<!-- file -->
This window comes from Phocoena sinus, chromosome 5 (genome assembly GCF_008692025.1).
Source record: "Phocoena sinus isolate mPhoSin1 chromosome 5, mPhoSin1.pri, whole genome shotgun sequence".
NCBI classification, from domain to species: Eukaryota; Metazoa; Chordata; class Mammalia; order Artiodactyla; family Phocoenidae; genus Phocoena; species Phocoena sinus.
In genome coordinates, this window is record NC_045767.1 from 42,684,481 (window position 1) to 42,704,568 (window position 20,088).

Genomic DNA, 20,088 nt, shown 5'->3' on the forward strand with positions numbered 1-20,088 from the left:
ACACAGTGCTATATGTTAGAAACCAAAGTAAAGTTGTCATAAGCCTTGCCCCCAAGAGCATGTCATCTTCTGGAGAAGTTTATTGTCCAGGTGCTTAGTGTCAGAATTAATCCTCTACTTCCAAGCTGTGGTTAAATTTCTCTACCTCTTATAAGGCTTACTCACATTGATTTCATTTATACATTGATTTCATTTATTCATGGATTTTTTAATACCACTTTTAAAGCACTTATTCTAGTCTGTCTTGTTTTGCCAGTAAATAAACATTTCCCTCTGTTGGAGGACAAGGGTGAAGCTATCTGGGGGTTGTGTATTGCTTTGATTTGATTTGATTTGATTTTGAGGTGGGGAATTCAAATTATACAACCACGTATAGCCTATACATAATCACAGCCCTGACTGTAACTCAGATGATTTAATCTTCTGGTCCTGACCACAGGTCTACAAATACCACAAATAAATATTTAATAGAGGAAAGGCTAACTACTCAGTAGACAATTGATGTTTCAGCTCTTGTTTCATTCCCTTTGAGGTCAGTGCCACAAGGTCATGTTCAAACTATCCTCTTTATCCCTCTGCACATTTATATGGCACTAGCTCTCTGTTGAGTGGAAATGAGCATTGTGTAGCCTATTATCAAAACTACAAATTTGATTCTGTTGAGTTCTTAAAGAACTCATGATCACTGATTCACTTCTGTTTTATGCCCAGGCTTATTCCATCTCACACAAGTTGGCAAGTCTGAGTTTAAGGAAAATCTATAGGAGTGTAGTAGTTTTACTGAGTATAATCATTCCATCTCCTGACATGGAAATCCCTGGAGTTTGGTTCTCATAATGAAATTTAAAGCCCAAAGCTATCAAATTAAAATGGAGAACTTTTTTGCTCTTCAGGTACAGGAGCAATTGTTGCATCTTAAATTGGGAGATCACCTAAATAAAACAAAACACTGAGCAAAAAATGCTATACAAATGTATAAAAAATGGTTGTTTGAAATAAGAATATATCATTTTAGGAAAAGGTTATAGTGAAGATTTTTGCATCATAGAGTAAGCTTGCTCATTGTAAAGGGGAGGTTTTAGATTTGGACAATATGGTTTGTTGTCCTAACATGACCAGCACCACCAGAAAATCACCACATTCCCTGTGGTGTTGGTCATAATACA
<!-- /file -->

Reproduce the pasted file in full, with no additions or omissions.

This window comes from Phocoena sinus, chromosome 5 (genome assembly GCF_008692025.1).
Source record: "Phocoena sinus isolate mPhoSin1 chromosome 5, mPhoSin1.pri, whole genome shotgun sequence".
NCBI classification, from domain to species: Eukaryota; Metazoa; Chordata; class Mammalia; order Artiodactyla; family Phocoenidae; genus Phocoena; species Phocoena sinus.
In genome coordinates, this window is record NC_045767.1 from 42,684,481 (window position 1) to 42,704,568 (window position 20,088).

Genomic DNA, 20,088 nt, shown 5'->3' on the forward strand with positions numbered 1-20,088 from the left:
ACACAGTGCTATATGTTAGAAACCAAAGTAAAGTTGTCATAAGCCTTGCCCCCAAGAGCATGTCATCTTCTGGAGAAGTTTATTGTCCAGGTGCTTAGTGTCAGAATTAATCCTCTACTTCCAAGCTGTGGTTAAATTTCTCTACCTCTTATAAGGCTTACTCACATTGATTTCATTTATACATTGATTTCATTTATTCATGGATTTTTTAATACCACTTTTAAAGCACTTATTCTAGTCTGTCTTGTTTTGCCAGTAAATAAACATTTCCCTCTGTTGGAGGACAAGGGTGAAGCTATCTGGGGGTTGTGTATTGCTTTGATTTGATTTGATTTGATTTTGAGGTGGGGAATTCAAATTATACAACCACGTATAGCCTATACATAATCACAGCCCTGACTGTAACTCAGATGATTTAATCTTCTGGTCCTGACCACAGGTCTACAAATACCACAAATAAATATTTAATAGAGGAAAGGCTAACTACTCAGTAGACAATTGATGTTTCAGCTCTTGTTTCATTCCCTTTGAGGTCAGTGCCACAAGGTCATGTTCAAACTATCCTCTTTATCCCTCTGCACATTTATATGGCACTAGCTCTCTGTTGAGTGGAAATGAGCATTGTGTAGCCTATTATCAAAACTACAAATTTGATTCTGTTGAGTTCTTAAAGAACTCATGATCACTGATTCACTTCTGTTTTATGCCCAGGCTTATTCCATCTCACACAAGTTGGCAAGTCTGAGTTTAAGGAAAATCTATAGGAGTGTAGTAGTTTTACTGAGTATAATCATTCCATCTCCTGACATGGAAATCCCTGGAGTTTGGTTCTCATAATGAAATTTAAAGCCCAAAGCTATCAAATTAAAATGGAGAACTTTTTTGCTCTTCAGGTACAGGAGCAATTGTTGCATCTTAAATTGGGAGATCACCTAAATAAAACAAAACACTGAGCAAAAAATGCTATACAAATGTATAAAAAATGGTTGTTTGAAATAAGAATATATCATTTTAGGAAAAGGTTATAGTGAAGATTTTTGCATCATAGAGTAAGCTTGCTCATTGTAAAGGGGAGGTTTTAGATTTGGACAATATGGTTTGTTGTCCTAACATGACCAGCACCACCAGAAAATCACCACATTCCCTGTGGTGTTGGTCATAATACA